One of the biggest lessons of the Borders debacle: books aren't detergent, and you can't sell them the same way. There's an excellent argument to be made that Borders really began its downward spiral when grocery store executives took the reins. Without getting too analytical about it (because that's been done better elsewhere), at some point during the 90s the foundational strategy at Borders began to shift from selling books as individual items to selling books as a commodity. On a purely intellectual level, this makes some sense: buying and selling many different books in small quantities is expensive; buying and selling just a few books in huge quantities is far more profitable. And it works well with certain categories of consumer goods, where every brand of laundry detergent is more or less the same. But books are highly individual items, and any given book can be wildly different from any other given book. This is obvious, right?
And yet Borders seemingly lost sight of that simple truth. The pinnacle of this misguided strategy came in the form of the MAKE book program -- Borders would select one or a few specific books, and booksellers were expected to hard-sell those titles to literally every single customer who walked through the doors. The idea, presumably, was to bulk-sell as many of those few titles as possible, which, as I said, made a certain kind of intellectual sense, if books could indeed be sold as a commodity.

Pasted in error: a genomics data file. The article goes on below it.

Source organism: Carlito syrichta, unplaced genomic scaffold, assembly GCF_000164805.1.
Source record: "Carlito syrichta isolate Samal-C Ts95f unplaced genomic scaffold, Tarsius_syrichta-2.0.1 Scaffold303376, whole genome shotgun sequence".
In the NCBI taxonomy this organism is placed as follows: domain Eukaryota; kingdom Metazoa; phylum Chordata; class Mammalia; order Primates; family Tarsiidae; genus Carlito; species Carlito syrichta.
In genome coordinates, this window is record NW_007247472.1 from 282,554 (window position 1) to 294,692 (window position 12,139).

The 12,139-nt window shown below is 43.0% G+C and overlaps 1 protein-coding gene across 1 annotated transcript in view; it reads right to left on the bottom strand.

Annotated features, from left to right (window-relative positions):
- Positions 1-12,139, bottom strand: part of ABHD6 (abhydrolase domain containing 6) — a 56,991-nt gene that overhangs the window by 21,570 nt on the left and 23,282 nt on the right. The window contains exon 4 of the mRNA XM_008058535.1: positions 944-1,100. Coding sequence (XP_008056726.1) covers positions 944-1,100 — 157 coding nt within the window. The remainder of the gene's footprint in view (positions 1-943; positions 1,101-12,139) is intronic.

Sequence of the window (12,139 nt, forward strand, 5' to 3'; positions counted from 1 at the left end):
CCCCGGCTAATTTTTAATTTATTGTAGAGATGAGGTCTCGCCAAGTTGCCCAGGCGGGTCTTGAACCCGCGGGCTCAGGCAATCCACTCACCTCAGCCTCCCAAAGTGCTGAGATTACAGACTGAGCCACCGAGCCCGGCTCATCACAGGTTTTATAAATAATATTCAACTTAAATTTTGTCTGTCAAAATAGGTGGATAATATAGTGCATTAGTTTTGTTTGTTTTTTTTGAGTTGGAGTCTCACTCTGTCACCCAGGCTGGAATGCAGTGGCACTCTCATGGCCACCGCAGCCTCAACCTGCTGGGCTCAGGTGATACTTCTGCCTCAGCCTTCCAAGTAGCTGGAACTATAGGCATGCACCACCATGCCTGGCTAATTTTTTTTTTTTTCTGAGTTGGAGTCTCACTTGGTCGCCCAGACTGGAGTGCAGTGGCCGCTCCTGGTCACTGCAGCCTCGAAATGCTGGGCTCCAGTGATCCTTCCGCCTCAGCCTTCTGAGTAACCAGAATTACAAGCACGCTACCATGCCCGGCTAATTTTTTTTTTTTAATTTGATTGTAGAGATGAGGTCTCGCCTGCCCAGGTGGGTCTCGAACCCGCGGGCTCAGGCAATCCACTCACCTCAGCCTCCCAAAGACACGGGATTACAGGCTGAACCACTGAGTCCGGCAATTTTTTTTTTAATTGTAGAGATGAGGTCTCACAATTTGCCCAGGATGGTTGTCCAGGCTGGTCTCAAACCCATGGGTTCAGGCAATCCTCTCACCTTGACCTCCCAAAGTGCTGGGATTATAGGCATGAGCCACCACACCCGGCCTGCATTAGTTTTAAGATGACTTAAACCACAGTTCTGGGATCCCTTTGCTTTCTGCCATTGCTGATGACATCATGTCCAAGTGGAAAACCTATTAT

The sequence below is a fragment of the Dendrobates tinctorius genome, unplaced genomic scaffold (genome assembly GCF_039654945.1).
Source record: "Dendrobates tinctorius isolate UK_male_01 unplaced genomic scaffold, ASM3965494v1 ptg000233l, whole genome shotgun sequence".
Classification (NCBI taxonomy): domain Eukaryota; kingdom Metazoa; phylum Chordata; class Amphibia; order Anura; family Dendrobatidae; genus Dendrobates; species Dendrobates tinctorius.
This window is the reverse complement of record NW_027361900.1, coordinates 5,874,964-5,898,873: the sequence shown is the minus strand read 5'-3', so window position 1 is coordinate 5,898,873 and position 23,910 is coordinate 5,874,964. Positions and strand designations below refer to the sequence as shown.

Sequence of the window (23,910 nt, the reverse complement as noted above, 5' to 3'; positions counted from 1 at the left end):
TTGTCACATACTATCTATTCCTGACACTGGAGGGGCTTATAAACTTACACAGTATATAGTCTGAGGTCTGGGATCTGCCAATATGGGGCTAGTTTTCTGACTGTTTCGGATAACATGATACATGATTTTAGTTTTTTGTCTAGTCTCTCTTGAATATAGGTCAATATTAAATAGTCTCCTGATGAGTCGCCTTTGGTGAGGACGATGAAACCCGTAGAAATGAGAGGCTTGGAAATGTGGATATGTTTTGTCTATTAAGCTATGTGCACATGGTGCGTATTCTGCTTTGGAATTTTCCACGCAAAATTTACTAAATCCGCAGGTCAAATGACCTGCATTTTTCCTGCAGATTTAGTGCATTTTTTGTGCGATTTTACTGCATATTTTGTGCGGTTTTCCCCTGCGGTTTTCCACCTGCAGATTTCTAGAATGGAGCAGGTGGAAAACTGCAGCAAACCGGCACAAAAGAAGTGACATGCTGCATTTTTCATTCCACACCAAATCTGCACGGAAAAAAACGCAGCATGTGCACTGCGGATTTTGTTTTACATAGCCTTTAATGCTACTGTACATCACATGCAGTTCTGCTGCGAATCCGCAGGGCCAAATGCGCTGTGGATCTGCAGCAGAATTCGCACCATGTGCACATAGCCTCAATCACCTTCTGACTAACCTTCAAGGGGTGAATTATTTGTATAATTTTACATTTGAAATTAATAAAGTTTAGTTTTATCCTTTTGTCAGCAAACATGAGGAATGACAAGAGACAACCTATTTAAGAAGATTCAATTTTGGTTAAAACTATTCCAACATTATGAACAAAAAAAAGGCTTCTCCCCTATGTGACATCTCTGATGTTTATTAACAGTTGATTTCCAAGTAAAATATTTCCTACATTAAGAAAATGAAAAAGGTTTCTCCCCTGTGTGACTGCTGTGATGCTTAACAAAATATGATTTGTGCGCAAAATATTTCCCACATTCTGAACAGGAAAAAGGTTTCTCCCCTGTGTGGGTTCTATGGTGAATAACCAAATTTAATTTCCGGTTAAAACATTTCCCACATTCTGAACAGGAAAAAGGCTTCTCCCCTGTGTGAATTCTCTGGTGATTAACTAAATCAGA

But as a bookseller, the absurdity and futility -- and frankly, the self-destructiveness -- of this strategy was obvious from the start. One month we were made to sell a book about a woman with breast cancer to everyone, including the young men coming in for the new Chuck Palahniuk novel; the next month we were pitching a book about, essentially, cowboy soldiers in Iraq to middle-aged ladies buying romance novels. In one particularly frustrating example, we were selling a genuinely good book, but it was the newly-released hardcover sequel to an equally good novel that was already in paperback. Even if we managed to get a customer interested, how were we to sell that when the first book in the series was already there, and cheaper as well? Which illustrates that even very similar books -- same author, same characters, same narrative line -- aren't interchangeable. You can never sell any individual book to everyone, or even to most. And ironically, the books that you could sell to the most people almost by definition do not need to be actively pitched.